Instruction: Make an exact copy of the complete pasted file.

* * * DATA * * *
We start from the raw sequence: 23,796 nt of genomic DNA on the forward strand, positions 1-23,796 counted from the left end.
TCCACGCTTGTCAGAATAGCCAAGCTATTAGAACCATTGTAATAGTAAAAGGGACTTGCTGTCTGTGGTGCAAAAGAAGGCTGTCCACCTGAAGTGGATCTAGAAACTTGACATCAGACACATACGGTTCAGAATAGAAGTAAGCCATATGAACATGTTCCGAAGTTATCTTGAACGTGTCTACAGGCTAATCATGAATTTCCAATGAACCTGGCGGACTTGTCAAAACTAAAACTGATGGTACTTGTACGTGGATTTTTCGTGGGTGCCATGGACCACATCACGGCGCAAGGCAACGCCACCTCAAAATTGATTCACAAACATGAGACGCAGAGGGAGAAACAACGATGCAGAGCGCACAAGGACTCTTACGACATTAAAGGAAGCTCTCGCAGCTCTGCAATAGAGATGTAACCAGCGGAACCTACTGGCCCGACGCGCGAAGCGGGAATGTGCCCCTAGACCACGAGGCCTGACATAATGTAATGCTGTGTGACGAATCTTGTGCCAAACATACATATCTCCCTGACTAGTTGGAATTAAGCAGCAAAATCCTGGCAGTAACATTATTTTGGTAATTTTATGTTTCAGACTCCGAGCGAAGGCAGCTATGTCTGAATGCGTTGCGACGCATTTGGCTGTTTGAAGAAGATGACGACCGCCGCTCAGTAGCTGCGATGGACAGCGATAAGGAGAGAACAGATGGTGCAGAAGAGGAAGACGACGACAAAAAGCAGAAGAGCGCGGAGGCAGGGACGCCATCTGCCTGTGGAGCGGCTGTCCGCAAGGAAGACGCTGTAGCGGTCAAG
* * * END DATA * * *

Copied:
We start from the raw sequence: 23,796 nt of genomic DNA on the forward strand, positions 1-23,796 counted from the left end.
TCCACGCTTGTCAGAATAGCCAAGCTATTAGAACCATTGTAATAGTAAAAGGGACTTGCTGTCTGTGGTGCAAAAGAAGGCTGTCCACCTGAAGTGGATCTAGAAACTTGACATCAGACACATACGGTTCAGAATAGAAGTAAGCCATATGAACATGTTCCGAAGTTATCTTGAACGTGTCTACAGGCTAATCATGAATTTCCAATGAACCTGGCGGACTTGTCAAAACTAAAACTGATGGTACTTGTACGTGGATTTTTCGTGGGTGCCATGGACCACATCACGGCGCAAGGCAACGCCACCTCAAAATTGATTCACAAACATGAGACGCAGAGGGAGAAACAACGATGCAGAGCGCACAAGGACTCTTACGACATTAAAGGAAGCTCTCGCAGCTCTGCAATAGAGATGTAACCAGCGGAACCTACTGGCCCGACGCGCGAAGCGGGAATGTGCCCCTAGACCACGAGGCCTGACATAATGTAATGCTGTGTGACGAATCTTGTGCCAAACATACATATCTCCCTGACTAGTTGGAATTAAGCAGCAAAATCCTGGCAGTAACATTATTTTGGTAATTTTATGTTTCAGACTCCGAGCGAAGGCAGCTATGTCTGAATGCGTTGCGACGCATTTGGCTGTTTGAAGAAGATGACGACCGCCGCTCAGTAGCTGCGATGGACAGCGATAAGGAGAGAACAGATGGTGCAGAAGAGGAAGACGACGACAAAAAGCAGAAGAGCGCGGAGGCAGGGACGCCATCTGCCTGTGGAGCGGCTGTCCGCAAGGAAGACGCTGTAGCGGTCAAG